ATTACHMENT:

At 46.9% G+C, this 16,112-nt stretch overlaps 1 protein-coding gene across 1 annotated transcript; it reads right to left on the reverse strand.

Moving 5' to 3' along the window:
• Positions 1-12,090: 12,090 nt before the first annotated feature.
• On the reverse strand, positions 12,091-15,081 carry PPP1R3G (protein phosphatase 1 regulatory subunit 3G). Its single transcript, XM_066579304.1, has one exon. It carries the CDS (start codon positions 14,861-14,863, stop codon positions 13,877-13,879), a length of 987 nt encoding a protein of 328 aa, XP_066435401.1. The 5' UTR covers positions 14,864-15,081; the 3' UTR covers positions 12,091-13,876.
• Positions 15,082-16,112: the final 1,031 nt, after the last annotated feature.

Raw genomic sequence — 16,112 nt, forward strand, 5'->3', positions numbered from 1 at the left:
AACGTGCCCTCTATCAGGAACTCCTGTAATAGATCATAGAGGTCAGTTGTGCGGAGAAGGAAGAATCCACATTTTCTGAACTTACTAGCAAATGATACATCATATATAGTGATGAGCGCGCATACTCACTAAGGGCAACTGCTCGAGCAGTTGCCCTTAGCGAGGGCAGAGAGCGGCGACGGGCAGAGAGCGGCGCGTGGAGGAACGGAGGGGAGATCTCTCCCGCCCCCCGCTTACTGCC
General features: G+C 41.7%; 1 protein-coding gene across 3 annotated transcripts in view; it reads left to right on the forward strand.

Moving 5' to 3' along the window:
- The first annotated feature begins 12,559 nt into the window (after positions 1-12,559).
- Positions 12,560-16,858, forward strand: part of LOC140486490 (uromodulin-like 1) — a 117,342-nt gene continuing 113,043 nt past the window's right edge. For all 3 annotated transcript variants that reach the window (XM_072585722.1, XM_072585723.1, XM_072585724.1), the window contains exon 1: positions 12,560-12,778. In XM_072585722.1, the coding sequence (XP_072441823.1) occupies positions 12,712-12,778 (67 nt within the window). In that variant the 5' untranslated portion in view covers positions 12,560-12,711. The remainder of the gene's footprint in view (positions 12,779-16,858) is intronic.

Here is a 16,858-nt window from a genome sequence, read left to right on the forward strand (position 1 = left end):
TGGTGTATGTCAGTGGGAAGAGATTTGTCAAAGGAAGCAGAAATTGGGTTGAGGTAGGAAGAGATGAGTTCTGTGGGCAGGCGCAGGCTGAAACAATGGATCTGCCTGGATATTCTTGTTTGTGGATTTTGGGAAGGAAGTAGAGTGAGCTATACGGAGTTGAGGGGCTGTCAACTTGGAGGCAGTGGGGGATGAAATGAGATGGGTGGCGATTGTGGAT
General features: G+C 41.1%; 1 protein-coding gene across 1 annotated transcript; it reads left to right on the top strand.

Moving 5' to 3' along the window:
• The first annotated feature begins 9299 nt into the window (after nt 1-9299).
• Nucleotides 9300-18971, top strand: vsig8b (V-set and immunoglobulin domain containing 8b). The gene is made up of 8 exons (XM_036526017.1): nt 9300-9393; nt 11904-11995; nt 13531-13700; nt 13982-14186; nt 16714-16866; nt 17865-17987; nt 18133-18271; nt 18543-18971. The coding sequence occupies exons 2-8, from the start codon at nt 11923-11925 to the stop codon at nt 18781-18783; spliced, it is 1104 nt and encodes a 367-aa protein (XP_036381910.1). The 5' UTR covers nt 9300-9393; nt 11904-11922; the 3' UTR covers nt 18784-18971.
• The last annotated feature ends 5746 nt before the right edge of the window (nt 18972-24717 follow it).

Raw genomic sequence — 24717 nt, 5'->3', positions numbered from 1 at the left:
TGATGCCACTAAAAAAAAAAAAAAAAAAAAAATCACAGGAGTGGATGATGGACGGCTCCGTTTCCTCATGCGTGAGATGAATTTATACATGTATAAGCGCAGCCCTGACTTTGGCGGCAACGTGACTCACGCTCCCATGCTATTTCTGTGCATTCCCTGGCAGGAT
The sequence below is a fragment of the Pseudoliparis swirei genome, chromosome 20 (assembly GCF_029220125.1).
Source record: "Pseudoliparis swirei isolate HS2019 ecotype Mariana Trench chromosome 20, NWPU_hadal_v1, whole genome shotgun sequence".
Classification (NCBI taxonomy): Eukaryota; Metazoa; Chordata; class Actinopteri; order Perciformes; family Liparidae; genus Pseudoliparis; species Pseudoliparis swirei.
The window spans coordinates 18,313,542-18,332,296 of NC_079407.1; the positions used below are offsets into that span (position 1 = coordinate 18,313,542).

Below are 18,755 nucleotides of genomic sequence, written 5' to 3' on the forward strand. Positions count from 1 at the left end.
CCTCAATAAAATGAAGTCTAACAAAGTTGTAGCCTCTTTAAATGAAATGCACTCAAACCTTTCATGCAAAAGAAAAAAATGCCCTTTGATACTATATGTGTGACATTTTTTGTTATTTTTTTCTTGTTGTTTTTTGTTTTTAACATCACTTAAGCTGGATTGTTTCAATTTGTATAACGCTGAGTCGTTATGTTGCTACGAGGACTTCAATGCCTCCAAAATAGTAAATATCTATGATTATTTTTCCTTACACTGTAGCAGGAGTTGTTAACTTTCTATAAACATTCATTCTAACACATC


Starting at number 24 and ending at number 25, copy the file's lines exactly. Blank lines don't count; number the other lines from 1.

The window spans coordinates 18,313,542-18,332,296 of NC_079407.1; the positions used below are offsets into that span (position 1 = coordinate 18,313,542).

Below are 18,755 nucleotides of genomic sequence, written 5' to 3' on the forward strand. Positions count from 1 at the left end.